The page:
Center for Building a Culture of Empathy

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Culture of Empathy Builder:  Robin Grille

Nurturing Empathic Family and Parenting
"Our job is to be the teachers of empathy We are empathy farmers!"
Robin Grille and Edwin Rutsch

Robin Grille is an "empathy farmer", father, a psychologist in private practice with twenty years' experience, and a parenting educator. His articles on parenting and child development have been widely published in Australia and overseas. Robin's first book: 'Parenting for a Peaceful World'  has received international acclaim and led to speaking engagements around Australia, USA and New Zealand. 'Heart to Heart Parenting' is Robin's second book.

A passionate speaker and social change activist, Robin's extensive research has led him to feel that improved attention to babies' and children's emotional needs is the most powerful way to move societies toward sustainability and peace.

 

"The human brain and heart that are met primarily with empathy
 in
the critical early years cannot and will not grow to
choose a violent or selfish life.
"
 

 

"Building of human empathy is one brick at a time and sometimes
the
bricks come down in the building process.

 

"Nobody can escape life's struggles and traumas, but those who have experienced the empathy that helped them build a strong sense of self in childhood tend to have a strong foundation for emotional resilience and can draw on positive internal resources to help them resolve and rebound."


Sub Conference: Empathic Family

 

 

To Heal the Human Heart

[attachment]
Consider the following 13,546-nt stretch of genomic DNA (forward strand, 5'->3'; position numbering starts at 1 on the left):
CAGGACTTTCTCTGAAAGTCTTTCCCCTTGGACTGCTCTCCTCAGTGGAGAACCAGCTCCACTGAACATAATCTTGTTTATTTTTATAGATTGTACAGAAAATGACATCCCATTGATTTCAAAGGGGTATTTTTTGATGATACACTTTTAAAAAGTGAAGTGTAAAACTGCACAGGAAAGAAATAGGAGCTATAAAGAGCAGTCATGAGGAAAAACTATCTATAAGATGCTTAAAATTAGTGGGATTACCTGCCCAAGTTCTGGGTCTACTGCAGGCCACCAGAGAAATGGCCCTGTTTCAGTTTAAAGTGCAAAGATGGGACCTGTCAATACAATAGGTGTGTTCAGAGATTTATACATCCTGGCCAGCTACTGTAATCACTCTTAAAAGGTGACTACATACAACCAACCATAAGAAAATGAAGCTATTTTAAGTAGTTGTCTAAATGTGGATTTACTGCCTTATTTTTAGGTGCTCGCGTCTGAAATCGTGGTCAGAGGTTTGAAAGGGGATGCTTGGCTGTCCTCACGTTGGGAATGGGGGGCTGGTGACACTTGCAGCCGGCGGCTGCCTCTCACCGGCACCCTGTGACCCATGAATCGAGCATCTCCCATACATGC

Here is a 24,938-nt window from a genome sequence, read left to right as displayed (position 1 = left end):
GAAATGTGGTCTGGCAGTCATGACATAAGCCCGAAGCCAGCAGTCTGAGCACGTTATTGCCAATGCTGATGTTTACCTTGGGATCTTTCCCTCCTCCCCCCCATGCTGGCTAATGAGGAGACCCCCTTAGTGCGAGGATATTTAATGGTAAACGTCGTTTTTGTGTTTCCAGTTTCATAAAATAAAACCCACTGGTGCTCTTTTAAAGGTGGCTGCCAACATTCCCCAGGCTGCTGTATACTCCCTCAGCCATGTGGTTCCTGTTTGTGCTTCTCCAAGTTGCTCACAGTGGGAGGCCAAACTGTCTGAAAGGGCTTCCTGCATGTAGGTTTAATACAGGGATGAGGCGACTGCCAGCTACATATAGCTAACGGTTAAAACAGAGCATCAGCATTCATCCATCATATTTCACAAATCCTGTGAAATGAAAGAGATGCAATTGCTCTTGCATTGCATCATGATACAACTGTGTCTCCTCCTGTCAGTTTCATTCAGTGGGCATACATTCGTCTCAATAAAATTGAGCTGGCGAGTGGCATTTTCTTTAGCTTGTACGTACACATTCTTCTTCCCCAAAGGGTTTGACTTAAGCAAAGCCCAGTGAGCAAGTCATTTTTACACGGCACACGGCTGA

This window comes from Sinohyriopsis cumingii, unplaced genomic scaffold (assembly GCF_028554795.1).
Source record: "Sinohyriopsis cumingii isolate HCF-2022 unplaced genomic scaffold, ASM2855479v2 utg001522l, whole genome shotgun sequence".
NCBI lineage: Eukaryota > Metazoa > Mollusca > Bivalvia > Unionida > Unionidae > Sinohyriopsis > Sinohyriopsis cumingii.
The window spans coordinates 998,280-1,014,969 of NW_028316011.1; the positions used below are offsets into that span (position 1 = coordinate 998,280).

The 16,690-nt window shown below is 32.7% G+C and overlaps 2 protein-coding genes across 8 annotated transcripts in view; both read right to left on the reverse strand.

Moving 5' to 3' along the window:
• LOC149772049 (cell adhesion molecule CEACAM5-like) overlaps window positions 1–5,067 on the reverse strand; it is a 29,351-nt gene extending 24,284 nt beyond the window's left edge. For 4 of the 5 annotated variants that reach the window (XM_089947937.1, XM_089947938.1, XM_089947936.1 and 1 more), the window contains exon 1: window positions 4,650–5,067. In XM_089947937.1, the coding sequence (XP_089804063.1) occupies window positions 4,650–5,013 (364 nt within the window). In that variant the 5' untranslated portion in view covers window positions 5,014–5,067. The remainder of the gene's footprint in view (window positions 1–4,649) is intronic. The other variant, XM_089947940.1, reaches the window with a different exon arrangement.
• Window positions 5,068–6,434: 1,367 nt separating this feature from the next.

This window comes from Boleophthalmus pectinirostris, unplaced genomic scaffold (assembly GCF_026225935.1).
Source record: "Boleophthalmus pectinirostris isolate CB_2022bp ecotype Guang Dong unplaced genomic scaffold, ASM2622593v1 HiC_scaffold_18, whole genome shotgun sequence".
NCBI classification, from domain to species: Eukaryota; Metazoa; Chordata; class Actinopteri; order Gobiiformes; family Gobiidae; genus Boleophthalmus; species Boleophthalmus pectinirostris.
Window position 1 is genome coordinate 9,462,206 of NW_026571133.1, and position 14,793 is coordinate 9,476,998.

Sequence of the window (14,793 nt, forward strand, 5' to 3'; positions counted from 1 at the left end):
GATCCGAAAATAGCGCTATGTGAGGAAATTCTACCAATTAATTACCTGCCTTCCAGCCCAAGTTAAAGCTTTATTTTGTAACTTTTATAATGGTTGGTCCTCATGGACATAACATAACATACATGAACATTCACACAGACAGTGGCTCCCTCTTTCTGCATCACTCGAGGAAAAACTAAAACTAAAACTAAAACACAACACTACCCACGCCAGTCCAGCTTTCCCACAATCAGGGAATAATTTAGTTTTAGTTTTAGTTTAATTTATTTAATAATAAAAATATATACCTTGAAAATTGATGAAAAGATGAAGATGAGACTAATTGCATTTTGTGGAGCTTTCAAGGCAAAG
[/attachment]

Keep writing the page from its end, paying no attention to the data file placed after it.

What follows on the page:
by Robin Grille,

"The science of empathy is now one of the most celebrated subjects of psychological and neuro-psychological enquiry and it has the potential to transform human society in spectacular ways.  For instance, if a human being's central nervous system carries blueprints for empathy, and if the health and vitality of one's empathy circuits depend on one's environment from conception through adulthood, what does that mean about our moralistic judgments of good and evil, and of punishment and reward? This well-written piece on the latest findings on empathy and on its limitations offers some surprising and heartening answers."


 

 

 

Empathic Family and Parenting. Part: 1 Robin Grille and Edwin Rutsch

 

 

 

How Might We Nurture Empathy in Families? Part 2: Robin Grille and Edwin Rutsch

 

 

"Good" Children - at What Price? The Secret Cost of Shame
by Robin Grille and Beth Macgregor
"While shaming has the power to control behavior, it does not have the power to teach empathy. When we repeatedly label a child "naughty" or otherwise, we condition them to focus inwardly, and they become pre-occupied with themselves and their failure to please. Thus children learn to label themselves, but learn nothing about relating, or about considering and comprehending the feelings of others.